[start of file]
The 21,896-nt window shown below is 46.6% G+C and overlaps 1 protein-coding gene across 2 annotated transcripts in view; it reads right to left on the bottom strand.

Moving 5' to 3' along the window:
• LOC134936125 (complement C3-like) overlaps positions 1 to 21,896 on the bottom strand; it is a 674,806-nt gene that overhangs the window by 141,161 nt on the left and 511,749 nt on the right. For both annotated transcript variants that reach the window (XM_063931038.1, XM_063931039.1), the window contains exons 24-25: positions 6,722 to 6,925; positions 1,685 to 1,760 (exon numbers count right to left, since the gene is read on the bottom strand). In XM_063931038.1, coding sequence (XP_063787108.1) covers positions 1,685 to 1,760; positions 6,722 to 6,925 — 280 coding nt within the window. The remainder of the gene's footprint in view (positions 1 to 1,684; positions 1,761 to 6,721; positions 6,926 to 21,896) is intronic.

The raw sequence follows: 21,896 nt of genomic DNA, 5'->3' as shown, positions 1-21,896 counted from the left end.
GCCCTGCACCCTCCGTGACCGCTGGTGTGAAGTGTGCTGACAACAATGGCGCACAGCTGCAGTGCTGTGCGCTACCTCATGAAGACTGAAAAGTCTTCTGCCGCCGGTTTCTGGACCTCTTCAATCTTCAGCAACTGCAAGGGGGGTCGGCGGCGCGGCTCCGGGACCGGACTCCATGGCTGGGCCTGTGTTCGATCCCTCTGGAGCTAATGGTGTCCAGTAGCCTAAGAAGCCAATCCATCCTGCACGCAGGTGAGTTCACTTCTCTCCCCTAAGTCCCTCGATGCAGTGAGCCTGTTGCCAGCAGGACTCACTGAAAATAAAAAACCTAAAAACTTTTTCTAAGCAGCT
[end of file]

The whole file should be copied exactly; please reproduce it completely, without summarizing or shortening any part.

The 21,896-nt window shown below is 46.6% G+C and overlaps 1 protein-coding gene across 2 annotated transcripts in view; it reads right to left on the bottom strand.

Moving 5' to 3' along the window:
• LOC134936125 (complement C3-like) overlaps positions 1 to 21,896 on the bottom strand; it is a 674,806-nt gene that overhangs the window by 141,161 nt on the left and 511,749 nt on the right. For both annotated transcript variants that reach the window (XM_063931038.1, XM_063931039.1), the window contains exons 24-25: positions 6,722 to 6,925; positions 1,685 to 1,760 (exon numbers count right to left, since the gene is read on the bottom strand). In XM_063931038.1, coding sequence (XP_063787108.1) covers positions 1,685 to 1,760; positions 6,722 to 6,925 — 280 coding nt within the window. The remainder of the gene's footprint in view (positions 1 to 1,684; positions 1,761 to 6,721; positions 6,926 to 21,896) is intronic.

The raw sequence follows: 21,896 nt of genomic DNA, 5'->3' as shown, positions 1-21,896 counted from the left end.
GCCCTGCACCCTCCGTGACCGCTGGTGTGAAGTGTGCTGACAACAATGGCGCACAGCTGCAGTGCTGTGCGCTACCTCATGAAGACTGAAAAGTCTTCTGCCGCCGGTTTCTGGACCTCTTCAATCTTCAGCAACTGCAAGGGGGGTCGGCGGCGCGGCTCCGGGACCGGACTCCATGGCTGGGCCTGTGTTCGATCCCTCTGGAGCTAATGGTGTCCAGTAGCCTAAGAAGCCAATCCATCCTGCACGCAGGTGAGTTCACTTCTCTCCCCTAAGTCCCTCGATGCAGTGAGCCTGTTGCCAGCAGGACTCACTGAAAATAAAAAACCTAAAAACTTTTTCTAAGCAGCT